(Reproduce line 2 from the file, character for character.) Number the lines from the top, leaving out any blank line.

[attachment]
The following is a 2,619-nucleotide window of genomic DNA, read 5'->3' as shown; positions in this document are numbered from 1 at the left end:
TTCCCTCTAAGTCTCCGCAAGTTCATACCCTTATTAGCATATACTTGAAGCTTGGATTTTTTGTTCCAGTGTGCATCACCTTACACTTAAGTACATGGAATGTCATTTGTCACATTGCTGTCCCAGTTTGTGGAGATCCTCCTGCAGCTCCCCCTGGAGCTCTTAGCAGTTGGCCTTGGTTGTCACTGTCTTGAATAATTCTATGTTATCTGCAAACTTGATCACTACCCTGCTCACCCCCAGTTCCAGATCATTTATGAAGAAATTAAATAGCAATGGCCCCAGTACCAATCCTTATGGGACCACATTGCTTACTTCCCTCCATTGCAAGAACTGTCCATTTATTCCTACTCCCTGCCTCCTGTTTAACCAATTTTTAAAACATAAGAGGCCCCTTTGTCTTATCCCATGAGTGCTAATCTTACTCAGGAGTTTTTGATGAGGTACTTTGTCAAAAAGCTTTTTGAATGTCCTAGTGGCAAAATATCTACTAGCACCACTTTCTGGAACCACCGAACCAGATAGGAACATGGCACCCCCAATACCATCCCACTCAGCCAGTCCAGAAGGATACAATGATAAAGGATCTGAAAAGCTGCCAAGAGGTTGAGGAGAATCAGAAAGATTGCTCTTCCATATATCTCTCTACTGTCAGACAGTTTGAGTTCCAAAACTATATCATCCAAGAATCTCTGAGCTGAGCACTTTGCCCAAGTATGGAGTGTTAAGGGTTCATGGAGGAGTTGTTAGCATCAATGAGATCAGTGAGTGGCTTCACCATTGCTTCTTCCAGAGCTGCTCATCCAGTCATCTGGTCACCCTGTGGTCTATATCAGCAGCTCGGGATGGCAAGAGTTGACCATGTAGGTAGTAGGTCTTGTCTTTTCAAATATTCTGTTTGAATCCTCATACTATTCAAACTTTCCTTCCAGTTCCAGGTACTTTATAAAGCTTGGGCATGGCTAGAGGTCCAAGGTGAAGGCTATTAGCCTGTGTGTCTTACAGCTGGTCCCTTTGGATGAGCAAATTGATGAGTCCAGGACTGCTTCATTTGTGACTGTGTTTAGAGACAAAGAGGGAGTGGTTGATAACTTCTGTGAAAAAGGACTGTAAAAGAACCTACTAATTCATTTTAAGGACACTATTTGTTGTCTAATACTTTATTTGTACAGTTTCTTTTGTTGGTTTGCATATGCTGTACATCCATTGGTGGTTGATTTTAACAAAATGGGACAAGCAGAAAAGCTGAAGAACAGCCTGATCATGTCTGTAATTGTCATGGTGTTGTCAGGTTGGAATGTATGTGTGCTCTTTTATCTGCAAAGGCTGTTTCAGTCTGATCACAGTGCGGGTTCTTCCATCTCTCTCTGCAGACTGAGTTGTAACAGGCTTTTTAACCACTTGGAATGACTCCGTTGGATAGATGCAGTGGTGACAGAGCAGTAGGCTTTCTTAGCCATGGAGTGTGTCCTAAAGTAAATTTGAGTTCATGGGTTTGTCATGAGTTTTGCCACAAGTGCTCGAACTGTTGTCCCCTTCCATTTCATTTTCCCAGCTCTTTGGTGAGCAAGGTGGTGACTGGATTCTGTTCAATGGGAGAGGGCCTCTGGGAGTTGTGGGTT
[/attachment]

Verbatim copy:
TTCCCTCTAAGTCTCCGCAAGTTCATACCCTTATTAGCATATACTTGAAGCTTGGATTTTTTGTTCCAGTGTGCATCACCTTACACTTAAGTACATGGAATGTCATTTGTCACATTGCTGTCCCAGTTTGTGGAGATCCTCCTGCAGCTCCCCCTGGAGCTCTTAGCAGTTGGCCTTGGTTGTCACTGTCTTGAATAATTCTATGTTATCTGCAAACTTGATCACTACCCTGCTCACCCCCAGTTCCAGATCATTTATGAAGAAATTAAATAGCAATGGCCCCAGTACCAATCCTTATGGGACCACATTGCTTACTTCCCTCCATTGCAAGAACTGTCCATTTATTCCTACTCCCTGCCTCCTGTTTAACCAATTTTTAAAACATAAGAGGCCCCTTTGTCTTATCCCATGAGTGCTAATCTTACTCAGGAGTTTTTGATGAGGTACTTTGTCAAAAAGCTTTTTGAATGTCCTAGTGGCAAAATATCTACTAGCACCACTTTCTGGAACCACCGAACCAGATAGGAACATGGCACCCCCAATACCATCCCACTCAGCCAGTCCAGAAGGATACAATGATAAAGGATCTGAAAAGCTGCCAAGAGGTTGAGGAGAATCAGAAAGATTGCTCTTCCATATATCTCTCTACTGTCAGACAGTTTGAGTTCCAAAACTATATCATCCAAGAATCTCTGAGCTGAGCACTTTGCCCAAGTATGGAGTGTTAAGGGTTCATGGAGGAGTTGTTAGCATCAATGAGATCAGTGAGTGGCTTCACCATTGCTTCTTCCAGAGCTGCTCATCCAGTCATCTGGTCACCCTGTGGTCTATATCAGCAGCTCGGGATGGCAAGAGTTGACCATGTAGGTAGTAGGTCTTGTCTTTTCAAATATTCTGTTTGAATCCTCATACTATTCAAACTTTCCTTCCAGTTCCAGGTACTTTATAAAGCTTGGGCATGGCTAGAGGTCCAAGGTGAAGGCTATTAGCCTGTGTGTCTTACAGCTGGTCCCTTTGGATGAGCAAATTGATGAGTCCAGGACTGCTTCATTTGTGACTGTGTTTAGAGACAAAGAGGGAGTGGTTGATAACTTCTGTGAAAAAGGACTGTAAAAGAACCTACTAATTCATTTTAAGGACACTATTTGTTGTCTAATACTTTATTTGTACAGTTTCTTTTGTTGGTTTGCATATGCTGTACATCCATTGGTGGTTGATTTTAACAAAATGGGACAAGCAGAAAAGCTGAAGAACAGCCTGATCATGTCTGTAATTGTCATGGTGTTGTCAGGTTGGAATGTATGTGTGCTCTTTTATCTGCAAAGGCTGTTTCAGTCTGATCACAGTGCGGGTTCTTCCATCTCTCTCTGCAGACTGAGTTGTAACAGGCTTTTTAACCACTTGGAATGACTCCGTTGGATAGATGCAGTGGTGACAGAGCAGTAGGCTTTCTTAGCCATGGAGTGTGTCCTAAAGTAAATTTGAGTTCATGGGTTTGTCATGAGTTTTGCCACAAGTGCTCGAACTGTTGTCCCCTTCCATTTCATTTTCCCAGCTCTTTGGTGAGCAAGGTGGTGACTGGATTCTGTTCAATGGGAGAGGGCCTCTGGGAGTTGTGGGTT